"Honey?" My mom put her hand on my shoulder. "Why don't you come and do some schoolwork?"
I had been staring out the window for an hour, watching raindrops as they painted dark polkadots onto the sidewalk. In the yard, the leaves of towering green cotton balls fidgeted in the wind, chatting to one another like church gossips during fellowship. A thick layer of dust covered the heavens. I rested my arms on the sill, my chin laying atop folded fingers. From behind a quarter inch of glass, nature was beautiful. Beyond my window, it was a wild beast, its aggression sudden and uncontrollable.
Your letter lies on my bedroom floor where I let it fall. I’ve already memorized every word.
Dear Margaret Evelyn Beach,
What the hell, Dave? We barely dated for a month and you’re using my middle name? My sister the swan princess probably told it to you. She’d walk off a cliff as long as someone asked her in Russian and set it to music.
This is hard for me to explain-
Really? This is hard for you? I‘m stunned. Jamming a note in the slats of my locker on the last day of school was apparently the best you could do.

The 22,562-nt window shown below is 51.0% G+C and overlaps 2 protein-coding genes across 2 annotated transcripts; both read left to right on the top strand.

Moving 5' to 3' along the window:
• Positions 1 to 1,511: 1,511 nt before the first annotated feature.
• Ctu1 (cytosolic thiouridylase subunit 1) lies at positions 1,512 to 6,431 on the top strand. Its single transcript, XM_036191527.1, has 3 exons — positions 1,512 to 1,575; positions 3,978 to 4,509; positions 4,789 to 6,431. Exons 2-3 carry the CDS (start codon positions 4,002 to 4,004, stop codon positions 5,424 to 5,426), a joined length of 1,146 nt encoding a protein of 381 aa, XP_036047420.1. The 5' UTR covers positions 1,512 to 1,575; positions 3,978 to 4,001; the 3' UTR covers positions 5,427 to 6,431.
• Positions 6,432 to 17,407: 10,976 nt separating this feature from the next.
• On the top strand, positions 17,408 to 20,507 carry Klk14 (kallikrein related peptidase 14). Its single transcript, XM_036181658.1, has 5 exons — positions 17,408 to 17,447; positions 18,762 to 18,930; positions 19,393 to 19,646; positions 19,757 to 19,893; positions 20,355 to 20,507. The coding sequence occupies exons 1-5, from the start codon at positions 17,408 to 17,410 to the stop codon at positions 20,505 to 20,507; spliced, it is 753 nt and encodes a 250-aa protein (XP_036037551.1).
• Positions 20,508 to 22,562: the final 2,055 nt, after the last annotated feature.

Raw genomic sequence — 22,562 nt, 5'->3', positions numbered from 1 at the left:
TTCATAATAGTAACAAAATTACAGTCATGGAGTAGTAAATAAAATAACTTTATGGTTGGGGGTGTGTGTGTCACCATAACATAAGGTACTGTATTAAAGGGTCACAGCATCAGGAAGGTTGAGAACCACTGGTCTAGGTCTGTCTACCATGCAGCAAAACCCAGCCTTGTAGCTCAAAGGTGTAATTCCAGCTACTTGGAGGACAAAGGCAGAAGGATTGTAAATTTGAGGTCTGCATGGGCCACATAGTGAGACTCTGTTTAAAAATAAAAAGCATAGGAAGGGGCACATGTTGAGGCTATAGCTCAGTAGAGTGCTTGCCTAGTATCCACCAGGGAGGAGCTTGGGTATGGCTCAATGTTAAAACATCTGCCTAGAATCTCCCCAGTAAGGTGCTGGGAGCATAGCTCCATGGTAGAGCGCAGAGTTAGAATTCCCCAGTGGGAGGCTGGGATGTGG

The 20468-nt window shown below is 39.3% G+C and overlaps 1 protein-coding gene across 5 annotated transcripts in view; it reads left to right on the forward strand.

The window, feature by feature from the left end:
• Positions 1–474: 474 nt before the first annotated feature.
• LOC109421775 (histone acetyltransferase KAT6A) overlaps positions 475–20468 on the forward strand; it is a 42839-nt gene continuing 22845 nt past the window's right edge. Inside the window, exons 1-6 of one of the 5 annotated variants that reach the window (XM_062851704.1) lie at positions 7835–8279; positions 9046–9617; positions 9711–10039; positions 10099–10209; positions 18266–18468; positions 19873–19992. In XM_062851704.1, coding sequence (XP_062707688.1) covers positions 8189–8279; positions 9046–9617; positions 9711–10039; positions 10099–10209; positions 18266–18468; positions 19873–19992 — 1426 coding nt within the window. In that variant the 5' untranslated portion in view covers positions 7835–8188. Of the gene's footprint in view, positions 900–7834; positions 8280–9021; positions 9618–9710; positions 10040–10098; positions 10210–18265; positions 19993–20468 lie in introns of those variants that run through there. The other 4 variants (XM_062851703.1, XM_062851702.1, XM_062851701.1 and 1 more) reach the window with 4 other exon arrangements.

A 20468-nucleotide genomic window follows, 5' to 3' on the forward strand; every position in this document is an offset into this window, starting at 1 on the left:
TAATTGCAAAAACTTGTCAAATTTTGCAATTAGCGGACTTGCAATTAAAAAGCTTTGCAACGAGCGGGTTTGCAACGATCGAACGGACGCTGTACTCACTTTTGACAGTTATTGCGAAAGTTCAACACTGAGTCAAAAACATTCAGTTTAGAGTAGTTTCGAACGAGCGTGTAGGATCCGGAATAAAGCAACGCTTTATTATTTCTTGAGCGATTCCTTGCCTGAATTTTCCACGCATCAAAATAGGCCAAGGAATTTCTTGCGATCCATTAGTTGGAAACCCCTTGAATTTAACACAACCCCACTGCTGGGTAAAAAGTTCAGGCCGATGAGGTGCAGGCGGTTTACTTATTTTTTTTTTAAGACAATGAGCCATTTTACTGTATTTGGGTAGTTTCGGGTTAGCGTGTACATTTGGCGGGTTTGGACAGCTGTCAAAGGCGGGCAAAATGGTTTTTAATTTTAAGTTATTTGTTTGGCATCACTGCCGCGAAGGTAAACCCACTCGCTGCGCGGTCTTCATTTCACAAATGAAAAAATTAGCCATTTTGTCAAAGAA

-and I hope you’ll understand.
He makes it to the bayou in less than half an hour. The run is done on rote.
There's not even a moment of doubt before he spies the glow on the waterfront, a few hundred yards from where the St John's University back gates open out. He twists his arm to see his watch, and subtracts the hour he's still yet to set.
In the distance, he hears the first beat of a drum. It's deep, resonating, pounding in a steady rhythm that matches the rush of blood in his ears. But it's not loud, not very. It probably can't be, in an urban area like this. A chant starts up, sibilant and undulating, though he can't make out the words.
Breakfast with Lentre is back the next day, during which Don's impression of the man as quite the appreciator of food is cemented as he updates him on the researches of the previous evening.
"It fits," Don is saying. "The police told me she had a record for disturbance and trespassing, was found once at a crime scene. But she's been tracking them for years, why would she do that?"
"There are," Lentre replies consideringly, "certain individuals in the community who may trust someone like your sister more than the official force."
"But as far back as the dates go, it must have started before she made her name."
"Or when she made it." Something blooms on Lentre's face, lines suddenly smoothing out as his eyes stare somewhere beyond the back wall.
Don sits up. "What is it? What can this have to do with her Voodoo?"
"I think," says Lentre slowly, "that it may be the reason for it.
"That, I'm not really sure." And with those few words the doctor casually returns to eating his bacon.